Hours later, the Rovin' Eyes are still giving it laldy, doing requests for all the red-wine-drinking art teachers who turned up at the funeral from my Old Boy's Adult Education college and never went back to work.

In the kitchen, with the door shut against the Rovin' Eyes, my Old Dear's in vodka therapy. When I stick my head in to say I'm hitting the sack, I interrupt one of her Just Divorced pals in the middle of a drunken lecture: 'Y'don't need this crap any more, Susan. He'sh dead and you were here for him. Juzz go if you're unhappy. Y'owe Paul nothin' and wee Danny'sh a big boy now.'

You could cut the silence with a switchblade when I appeared. Five suicide blondes swivelling their heads round to glower at me while the Rovin' Eyes played 'Leaving on a Jet Plane'.

'G'night,' I say, but nobody answers.


Japs marched us out of Rangoon after the army surrendered. That was the start, but get this straight now, Richard: there was nothing glorious about my war. Or noble. If you want a hero you've got the wrong fella. Whole business was a rug pulling me arse over tip. No sooner do I get my land legs back after sailing halfway round the world from Scotland to Calcutta, than it's taking me all my bottle to acclimatise to the heat, insects, and bloody rice rice rice. Next thing we're upping sticks. You're going to Rangoon, boys. Japs getting too big for their boots. Need more Brits in Burma to show the Nip who's boss.

When you're no more than a wee Jo Soldier that's how the COs tell you you're mobilising. No other info. Japs getting too big for their boots. Bloody understatement of the war. They were overrunning the Pacific like rats. By the time we're off the truck in Rangoon we're told we've surrendered. Decision made way up the ranks like every other decision that affected me in the bloody war. When you're no more than cannon fodder, Richard, no one tells you a dicky bird.

Get behind the white flag, you're ordered.

March.

You're POWs now, and your war's over.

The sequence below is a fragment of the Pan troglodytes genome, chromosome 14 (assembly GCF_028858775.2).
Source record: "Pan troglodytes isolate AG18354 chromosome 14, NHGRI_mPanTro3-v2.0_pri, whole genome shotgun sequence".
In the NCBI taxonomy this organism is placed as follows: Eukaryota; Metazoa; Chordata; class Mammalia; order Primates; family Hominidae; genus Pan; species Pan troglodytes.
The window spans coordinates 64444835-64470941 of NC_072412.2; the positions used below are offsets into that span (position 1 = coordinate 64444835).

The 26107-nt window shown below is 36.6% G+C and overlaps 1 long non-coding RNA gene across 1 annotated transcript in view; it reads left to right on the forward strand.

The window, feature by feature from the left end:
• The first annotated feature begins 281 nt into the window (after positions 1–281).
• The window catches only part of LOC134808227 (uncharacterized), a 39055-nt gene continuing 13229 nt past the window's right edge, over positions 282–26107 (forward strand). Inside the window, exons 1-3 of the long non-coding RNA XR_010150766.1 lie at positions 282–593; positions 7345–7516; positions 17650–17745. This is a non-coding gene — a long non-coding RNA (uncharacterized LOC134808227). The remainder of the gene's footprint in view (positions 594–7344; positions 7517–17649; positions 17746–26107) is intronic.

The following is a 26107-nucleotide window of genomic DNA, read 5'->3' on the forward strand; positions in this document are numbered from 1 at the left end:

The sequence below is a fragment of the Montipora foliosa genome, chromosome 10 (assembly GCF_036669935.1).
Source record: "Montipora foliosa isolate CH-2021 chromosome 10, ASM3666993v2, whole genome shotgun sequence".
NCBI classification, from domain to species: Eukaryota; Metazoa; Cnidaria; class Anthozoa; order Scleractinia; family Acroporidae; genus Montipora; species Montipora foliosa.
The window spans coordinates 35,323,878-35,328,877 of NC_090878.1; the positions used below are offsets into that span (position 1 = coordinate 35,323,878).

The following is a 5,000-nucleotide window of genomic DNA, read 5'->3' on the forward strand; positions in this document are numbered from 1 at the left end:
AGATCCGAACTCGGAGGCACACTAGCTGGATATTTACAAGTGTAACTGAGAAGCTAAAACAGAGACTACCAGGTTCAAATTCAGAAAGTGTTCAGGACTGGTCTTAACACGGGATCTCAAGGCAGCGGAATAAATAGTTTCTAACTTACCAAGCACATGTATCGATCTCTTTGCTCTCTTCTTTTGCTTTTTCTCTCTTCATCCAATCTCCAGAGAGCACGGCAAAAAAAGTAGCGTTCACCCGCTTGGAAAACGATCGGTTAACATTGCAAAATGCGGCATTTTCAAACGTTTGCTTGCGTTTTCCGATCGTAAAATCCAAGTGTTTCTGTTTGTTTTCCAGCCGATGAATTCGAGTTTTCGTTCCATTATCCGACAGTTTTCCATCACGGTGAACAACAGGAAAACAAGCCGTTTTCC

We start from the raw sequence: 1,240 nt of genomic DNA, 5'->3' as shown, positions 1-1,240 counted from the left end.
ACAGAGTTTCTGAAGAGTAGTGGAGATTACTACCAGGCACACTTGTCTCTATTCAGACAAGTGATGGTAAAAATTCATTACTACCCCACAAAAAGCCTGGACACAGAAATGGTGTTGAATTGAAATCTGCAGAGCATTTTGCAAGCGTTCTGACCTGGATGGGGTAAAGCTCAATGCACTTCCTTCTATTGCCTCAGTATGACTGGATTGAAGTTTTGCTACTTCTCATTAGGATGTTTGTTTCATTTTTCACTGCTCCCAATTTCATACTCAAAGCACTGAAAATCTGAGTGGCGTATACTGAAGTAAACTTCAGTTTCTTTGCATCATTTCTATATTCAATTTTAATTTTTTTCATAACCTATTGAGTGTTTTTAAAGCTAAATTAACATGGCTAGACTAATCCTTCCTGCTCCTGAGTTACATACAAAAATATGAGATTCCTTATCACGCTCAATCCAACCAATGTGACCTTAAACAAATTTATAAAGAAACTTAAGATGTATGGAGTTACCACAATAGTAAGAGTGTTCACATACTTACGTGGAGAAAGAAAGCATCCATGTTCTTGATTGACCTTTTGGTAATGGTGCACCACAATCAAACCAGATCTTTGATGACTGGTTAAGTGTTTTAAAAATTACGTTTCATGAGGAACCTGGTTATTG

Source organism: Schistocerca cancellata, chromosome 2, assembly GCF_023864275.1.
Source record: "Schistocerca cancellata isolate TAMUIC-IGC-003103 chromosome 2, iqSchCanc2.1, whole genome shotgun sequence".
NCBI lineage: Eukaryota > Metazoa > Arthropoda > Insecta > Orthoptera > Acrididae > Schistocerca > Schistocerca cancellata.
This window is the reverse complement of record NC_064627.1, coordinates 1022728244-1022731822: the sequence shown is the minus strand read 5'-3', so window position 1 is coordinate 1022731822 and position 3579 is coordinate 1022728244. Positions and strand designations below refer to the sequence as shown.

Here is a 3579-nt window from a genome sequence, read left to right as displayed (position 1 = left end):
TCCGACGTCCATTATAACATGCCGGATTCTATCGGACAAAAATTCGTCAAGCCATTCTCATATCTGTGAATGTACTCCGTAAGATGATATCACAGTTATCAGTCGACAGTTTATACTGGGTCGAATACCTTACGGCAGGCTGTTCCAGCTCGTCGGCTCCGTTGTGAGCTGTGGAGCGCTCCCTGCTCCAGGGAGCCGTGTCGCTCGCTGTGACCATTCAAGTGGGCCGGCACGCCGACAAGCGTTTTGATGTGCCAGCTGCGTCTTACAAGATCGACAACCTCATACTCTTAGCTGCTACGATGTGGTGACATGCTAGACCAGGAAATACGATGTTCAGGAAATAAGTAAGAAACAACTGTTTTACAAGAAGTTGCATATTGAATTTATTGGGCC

See what I'm saying about having the wrong fella if you want a hero? All I did was surrender. No wonder the Japs treated us the way they did. They were disgusted their enemy could give up arms without a fight. They'd rather take themselves out with a grenade, or bayonet their own bellies, than sit out a war as some other country's trophy.

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Information about Document 596

SKARRS

Text

Text audience

Adults (18+)
Teenagers (13-17)
General public
Males
Females
Audience size 1000+

Text details

Method of composition Wordprocessed
Year of composition 2001
Word count 5474

Text medium

Book

Text publication details

Published
Publisher Egmont
Publication year 2004
Place of publication London
ISBN/ISSN 1 4052 0947 X
Edition 1st

Text setting

Education
Private/personal
Work

Text type

Prose: fiction

Author

Author details

Author id 307
Forenames Catherine
Surname Forde
Gender Female
Decade of birth 1960
Educational attainment University
Age left school 16
Upbringing/religious beliefs Catholicism
Occupation Writer
Place of birth Glasgow
Region of birth Glasgow
Birthplace CSD dialect area Gsw
Country of birth Scotland
Place of residence Glasgow
Region of residence Glasgow
Residence CSD dialect area Gsw
Country of residence Scotland
Father's occupation Teacher
Father's place of birth Milngavie
Father's region of birth Glasgow
Father's birthplace CSD dialect area Gsw
Father's country of birth Scotland
Mother's occupation Teacher
Mother's place of birth Glasgow
Mother's region of birth Glasgow
Mother's birthplace CSD dialect area Gsw
Mother's country of birth Scotland

Languages

Language Speak Read Write Understand Circumstances
English Yes Yes Yes Yes Work and home
French Yes Yes Yes Yes School French, used only if necessary
Italian Yes No No Yes Holiday use only